*p*-value threshold of 0.05 can be verbalized as follows: "There is a 5% probability that the association of the magnitude observed or greater could happen by chance if there is in reality no association". Now, what happens if we test 20 associations? In other words, what are the chances that one of them will come up "significant" at the

*p*=0.05 level? Yes, there is a 1 in 20 (or 5 in 100) chance that this association will hit our level of significance preset at 0.05. And it follows that the chances of getting a "significant" result grow with more testing.

This is the very reason that gene scientists have asked (and now answered) the question of what level of statistical significance (also called alpha, signified by the

*p*-value) is acceptable when exploring hundreds of thousands of potential associations without any prior clue of what to expect. And that level is a shocking 0.000000000001!

This reinforces a couple of ideas that we have been discussing of late. First, to say simply that the

*p*-value of 0.05 was reached is to say nothing. The

*p*-value needs to be put into the context of a). prior probability of association and b). the number of tests of association performed. Second, as a corollary, the

*p*-value threshold needs to be set according to these two parameters: the lower the prior probability and/or the higher the number of tests, the lower the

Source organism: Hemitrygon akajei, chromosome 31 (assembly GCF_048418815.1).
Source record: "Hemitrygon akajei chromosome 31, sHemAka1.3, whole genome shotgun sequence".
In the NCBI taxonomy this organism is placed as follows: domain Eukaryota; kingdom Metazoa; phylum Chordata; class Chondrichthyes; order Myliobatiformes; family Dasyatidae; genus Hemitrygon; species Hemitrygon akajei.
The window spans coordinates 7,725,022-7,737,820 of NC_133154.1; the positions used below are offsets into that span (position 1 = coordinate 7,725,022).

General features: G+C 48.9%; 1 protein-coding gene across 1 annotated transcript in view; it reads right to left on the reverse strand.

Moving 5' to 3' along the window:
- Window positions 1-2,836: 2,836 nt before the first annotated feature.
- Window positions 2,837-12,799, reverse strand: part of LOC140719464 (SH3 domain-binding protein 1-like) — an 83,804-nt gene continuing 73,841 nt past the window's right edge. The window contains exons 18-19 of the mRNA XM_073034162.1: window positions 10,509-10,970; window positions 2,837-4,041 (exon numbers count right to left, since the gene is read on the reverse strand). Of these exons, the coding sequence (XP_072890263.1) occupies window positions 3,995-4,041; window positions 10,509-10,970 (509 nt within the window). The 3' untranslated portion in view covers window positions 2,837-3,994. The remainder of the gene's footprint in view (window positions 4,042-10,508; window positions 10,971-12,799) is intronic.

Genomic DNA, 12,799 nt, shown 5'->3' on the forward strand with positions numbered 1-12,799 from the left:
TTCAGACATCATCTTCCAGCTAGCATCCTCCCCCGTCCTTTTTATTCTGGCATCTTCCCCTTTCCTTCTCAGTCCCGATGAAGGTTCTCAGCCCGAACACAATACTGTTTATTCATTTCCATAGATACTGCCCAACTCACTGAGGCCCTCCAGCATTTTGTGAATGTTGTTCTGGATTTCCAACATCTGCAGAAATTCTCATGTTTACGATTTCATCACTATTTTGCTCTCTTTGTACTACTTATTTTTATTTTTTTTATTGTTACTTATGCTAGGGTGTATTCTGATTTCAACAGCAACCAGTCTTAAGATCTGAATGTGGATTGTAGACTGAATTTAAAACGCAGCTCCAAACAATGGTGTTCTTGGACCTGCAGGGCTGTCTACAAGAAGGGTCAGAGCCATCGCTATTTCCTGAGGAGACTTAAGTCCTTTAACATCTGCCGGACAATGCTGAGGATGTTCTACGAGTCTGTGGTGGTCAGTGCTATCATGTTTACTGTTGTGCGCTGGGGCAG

*p*-value needs to be in order to be noteworthy. Third, if we pay attention only to the p-value, and particularly if we fail to understand how to set the threshold for significance, what we get is junk, and, as Ioannidis aptly points out, lies. Fourth, and final, genetic data are tougher to interpret that most of us appreciate. It is possibly even less precise than clinical data we usually discuss on this blog. And we know how uncertain that can be!

So, as sexy as the emerging field of genetics was in the 1980s, I am pretty happy that, after four years in the lab, I decided to go first to medical and then to epidemiology schools. Dealing with conditions where we at least have some notion of the pre-test probabilities makes this quantitative window through which I see healthcare just a little less opaque. And these days, I am even happier about having bucked my classmates' Wall Street trend. But that's a story for another day.

Marya, I have really been enjoying your posts. Thanks for sharing your ideas. I think your point about looking at the context of a chosen p-value is important. So, given the incredibly small p-value necessary for genetic association studies, are you suggesting that this type of research is not worthwhile?

ReplyDeleteAdrienne

Oh, Adrienne, dear Adrienne! So good to see you here!